I PLAYED in my first Open Cham­pi­onship at Carnoustie in 1999. I was pretty ex­cited. I had failed to qual­ify a cou­ple of times while I was still an am­a­teur, so it was spe­cial for me to make my Open de­but dur­ing my first year as a pro­fes­sional. I had per­formed re­ally well in the qual­i­fy­ing and was re­ally look­ing for­ward to play­ing a course I had been to and re­ally en­joyed a cou­ple of times be­fore.

Sadly, that feel­ing didn’t last. It ended up be­ing – still – one of the most dis­ap­point­ing weeks I’ve had in my ca­reer. And it re­mains, by a dis­tance, my least favourite Open. Only a cou­ple of holes into my first prac­tice round, I sensed some­thing was wrong. I’d seen enough Opens on tele­vi­sion over the years to know the course set-up was far from nor­mal. There was rough ev­ery­where.

When I got to the fa­mous par-5 6th – known as Hogan’s Al­ley – I didn’t know whether to laugh or cry. (In pass­ing, I find it hard to be­lieve Ben Hogan ever drove be­tween the out-of-bounds fence and the bunker. Too much risk). The area we were be­ing asked to lay-up into wasn’t much more than an arm-span in width. Maybe ten yards. And on both sides of those ten yards it was a lost ball, the grass was so long and thick.

The whole thing was so dis­cour­ag­ing. I shot 81-78 and only missed the cut by five shots. I was far from alone in strug­gling. Ser­gio Gar­cia left the course in tears. He had just won the Ir­ish Open and he shot 89-83. Seve Balles­teros also didn’t break 80 in ei­ther round. Nei­ther did Sandy Lyle. Nick Faldo (78-79) wasn’t much bet­ter. Nor was Tom Wat­son (82-73). My fel­low Aussie, Rod Pam­pling, got round in 71 on the open­ing day and led the field. Then he shot 86 and failed to qual­ify for the week­end. Amaz­ing stuff.

Thank­fully, I can’t re­mem­ber too many spe­cific shots from that week. But I do re­call be­ing in the rough and not even think­ing about where the green was. My only con­cern was find­ing the short­est route be­tween my ball and the fair­way. Two yards was prob­a­bly doable. Ten yards was no cer­tainty. Some­times I was just try­ing to move my ball into the least amount of rough so that I might have a chance with the next shot. It was car­nage and, it al­most doesn’t need to be said, hardly the best way to iden­tify the best play­ers.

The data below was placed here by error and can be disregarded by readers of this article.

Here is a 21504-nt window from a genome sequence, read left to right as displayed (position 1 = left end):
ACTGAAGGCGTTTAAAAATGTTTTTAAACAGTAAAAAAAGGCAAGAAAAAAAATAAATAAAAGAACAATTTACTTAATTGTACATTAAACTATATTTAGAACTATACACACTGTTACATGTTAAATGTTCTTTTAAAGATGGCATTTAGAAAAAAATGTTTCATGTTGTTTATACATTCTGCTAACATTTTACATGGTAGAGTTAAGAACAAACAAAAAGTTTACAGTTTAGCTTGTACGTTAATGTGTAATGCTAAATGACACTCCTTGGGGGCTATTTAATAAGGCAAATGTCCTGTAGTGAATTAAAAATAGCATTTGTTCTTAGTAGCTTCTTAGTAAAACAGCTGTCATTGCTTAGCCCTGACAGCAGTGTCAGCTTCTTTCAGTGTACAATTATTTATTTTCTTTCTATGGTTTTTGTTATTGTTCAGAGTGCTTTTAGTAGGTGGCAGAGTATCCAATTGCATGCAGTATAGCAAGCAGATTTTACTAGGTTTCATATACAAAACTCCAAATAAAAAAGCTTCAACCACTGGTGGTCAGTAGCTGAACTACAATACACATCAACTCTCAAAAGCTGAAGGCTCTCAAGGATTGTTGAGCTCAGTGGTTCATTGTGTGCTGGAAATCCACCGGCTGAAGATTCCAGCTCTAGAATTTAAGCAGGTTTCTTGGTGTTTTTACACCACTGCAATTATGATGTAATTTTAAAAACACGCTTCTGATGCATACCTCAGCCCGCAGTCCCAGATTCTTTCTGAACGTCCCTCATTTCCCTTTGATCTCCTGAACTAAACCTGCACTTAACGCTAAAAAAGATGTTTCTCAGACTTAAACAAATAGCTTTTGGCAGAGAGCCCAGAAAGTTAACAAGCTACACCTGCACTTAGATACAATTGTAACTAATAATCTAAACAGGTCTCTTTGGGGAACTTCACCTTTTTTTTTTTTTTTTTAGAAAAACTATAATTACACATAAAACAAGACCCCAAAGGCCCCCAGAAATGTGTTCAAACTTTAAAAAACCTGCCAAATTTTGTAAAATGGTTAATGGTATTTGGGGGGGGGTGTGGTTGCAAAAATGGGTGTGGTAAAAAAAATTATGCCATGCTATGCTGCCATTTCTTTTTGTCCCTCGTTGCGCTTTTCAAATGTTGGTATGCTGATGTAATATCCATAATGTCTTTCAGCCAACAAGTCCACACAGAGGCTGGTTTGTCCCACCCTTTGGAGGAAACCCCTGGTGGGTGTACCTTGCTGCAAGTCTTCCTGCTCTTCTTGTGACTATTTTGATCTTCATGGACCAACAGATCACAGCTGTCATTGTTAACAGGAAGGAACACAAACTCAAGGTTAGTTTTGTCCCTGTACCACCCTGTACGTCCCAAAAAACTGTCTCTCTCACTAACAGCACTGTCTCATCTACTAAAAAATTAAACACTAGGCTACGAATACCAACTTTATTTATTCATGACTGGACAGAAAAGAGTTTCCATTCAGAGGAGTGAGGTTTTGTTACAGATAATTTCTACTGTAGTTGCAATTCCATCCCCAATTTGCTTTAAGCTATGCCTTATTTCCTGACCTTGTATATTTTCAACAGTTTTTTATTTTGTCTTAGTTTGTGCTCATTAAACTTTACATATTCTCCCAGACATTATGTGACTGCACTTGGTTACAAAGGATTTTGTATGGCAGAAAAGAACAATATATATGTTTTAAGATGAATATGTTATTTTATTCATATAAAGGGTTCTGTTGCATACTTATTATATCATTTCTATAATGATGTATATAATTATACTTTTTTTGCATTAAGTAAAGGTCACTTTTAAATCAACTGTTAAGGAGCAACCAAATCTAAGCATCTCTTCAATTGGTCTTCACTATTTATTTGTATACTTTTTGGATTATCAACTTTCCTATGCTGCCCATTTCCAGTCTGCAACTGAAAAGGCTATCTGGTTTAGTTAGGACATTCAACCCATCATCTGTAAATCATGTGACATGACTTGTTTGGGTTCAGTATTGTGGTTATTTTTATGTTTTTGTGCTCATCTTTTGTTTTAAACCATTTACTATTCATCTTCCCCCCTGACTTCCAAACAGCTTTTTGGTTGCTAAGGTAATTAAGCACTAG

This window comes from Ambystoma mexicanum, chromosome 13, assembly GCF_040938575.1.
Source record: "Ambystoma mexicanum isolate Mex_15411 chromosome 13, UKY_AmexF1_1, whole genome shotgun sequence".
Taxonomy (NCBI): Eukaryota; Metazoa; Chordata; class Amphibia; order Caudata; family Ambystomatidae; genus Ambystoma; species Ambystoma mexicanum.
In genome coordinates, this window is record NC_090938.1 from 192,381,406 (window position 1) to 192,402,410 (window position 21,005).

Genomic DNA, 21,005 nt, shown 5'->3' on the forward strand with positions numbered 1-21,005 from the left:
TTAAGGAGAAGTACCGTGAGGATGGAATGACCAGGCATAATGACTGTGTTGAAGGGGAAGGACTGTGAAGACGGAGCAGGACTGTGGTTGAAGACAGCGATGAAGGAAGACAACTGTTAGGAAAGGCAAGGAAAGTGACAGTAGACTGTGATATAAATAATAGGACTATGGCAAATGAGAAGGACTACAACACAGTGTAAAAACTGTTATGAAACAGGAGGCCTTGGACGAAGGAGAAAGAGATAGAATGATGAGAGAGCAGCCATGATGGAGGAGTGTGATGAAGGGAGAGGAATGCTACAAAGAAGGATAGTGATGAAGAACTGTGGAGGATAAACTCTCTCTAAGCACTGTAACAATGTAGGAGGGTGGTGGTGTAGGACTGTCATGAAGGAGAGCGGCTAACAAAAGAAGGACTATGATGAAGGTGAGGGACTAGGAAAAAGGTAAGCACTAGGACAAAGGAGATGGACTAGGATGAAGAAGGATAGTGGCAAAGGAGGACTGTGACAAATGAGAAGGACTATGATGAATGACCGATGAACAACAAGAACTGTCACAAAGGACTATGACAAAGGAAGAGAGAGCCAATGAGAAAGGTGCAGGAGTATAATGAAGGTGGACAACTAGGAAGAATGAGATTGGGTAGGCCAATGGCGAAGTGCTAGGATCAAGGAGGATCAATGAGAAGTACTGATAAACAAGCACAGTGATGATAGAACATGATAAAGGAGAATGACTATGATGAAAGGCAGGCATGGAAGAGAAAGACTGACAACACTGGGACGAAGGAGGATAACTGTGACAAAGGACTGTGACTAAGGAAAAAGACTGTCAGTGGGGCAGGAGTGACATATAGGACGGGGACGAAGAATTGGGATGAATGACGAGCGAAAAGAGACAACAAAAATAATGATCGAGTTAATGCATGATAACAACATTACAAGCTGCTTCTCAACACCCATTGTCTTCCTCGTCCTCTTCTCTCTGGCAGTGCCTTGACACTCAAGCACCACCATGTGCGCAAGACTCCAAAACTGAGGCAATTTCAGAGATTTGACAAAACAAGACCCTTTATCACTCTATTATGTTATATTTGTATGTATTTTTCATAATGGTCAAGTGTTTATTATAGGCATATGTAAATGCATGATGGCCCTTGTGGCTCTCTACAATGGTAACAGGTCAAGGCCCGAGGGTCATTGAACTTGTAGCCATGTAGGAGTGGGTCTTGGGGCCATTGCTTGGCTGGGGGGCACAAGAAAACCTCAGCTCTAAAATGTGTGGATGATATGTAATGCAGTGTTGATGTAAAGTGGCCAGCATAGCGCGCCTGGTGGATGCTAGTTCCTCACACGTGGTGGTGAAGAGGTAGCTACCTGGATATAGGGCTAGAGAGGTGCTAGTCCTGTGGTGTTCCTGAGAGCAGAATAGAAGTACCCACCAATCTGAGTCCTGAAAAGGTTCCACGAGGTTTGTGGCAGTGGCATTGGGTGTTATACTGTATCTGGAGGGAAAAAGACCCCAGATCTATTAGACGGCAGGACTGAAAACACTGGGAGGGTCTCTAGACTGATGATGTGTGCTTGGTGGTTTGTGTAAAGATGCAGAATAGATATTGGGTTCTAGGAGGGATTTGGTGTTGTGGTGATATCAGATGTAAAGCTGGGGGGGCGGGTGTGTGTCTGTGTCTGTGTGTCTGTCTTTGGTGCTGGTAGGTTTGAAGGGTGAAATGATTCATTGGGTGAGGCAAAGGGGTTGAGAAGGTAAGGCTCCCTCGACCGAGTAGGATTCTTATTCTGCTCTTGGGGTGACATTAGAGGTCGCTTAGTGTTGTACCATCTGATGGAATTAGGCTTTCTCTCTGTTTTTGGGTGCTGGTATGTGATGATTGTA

All in all, I quickly re­alised that scor­ing well wasn’t go­ing to have much to do with how I played. I would have to get lucky and change my mind-set com­pletely. But it isn’t easy to ad­just from try­ing to shoot un­der-par to think­ing 78 is a good score.

The most an­noy­ing as­pect of the whole week was that Carnoustie is a fan­tas­tic course. But it was too nar­row. And the rough – although not that long by links stan­dards – was thick and dark green. It was US Open rough but 12-inches high, or six inches longer

than even the USGA likes to see for its cham­pi­onship. It was ba­si­cally im­pos­si­ble.

The last­ing mem­ory of the event for ev­ery golf fan is, of course, what hap­pened to Jean Van de Velde on the fi­nal hole. Need­ing only a dou­ble-bo­gey to win, he made a triple and lost the play-off to Paul Lawrie. But what went on was so ap­pro­pri­ate. It was al­ways go­ing to end up with some­thing stupid. If you want to sum up the whole week, all you have to do is watch Jean play that hole.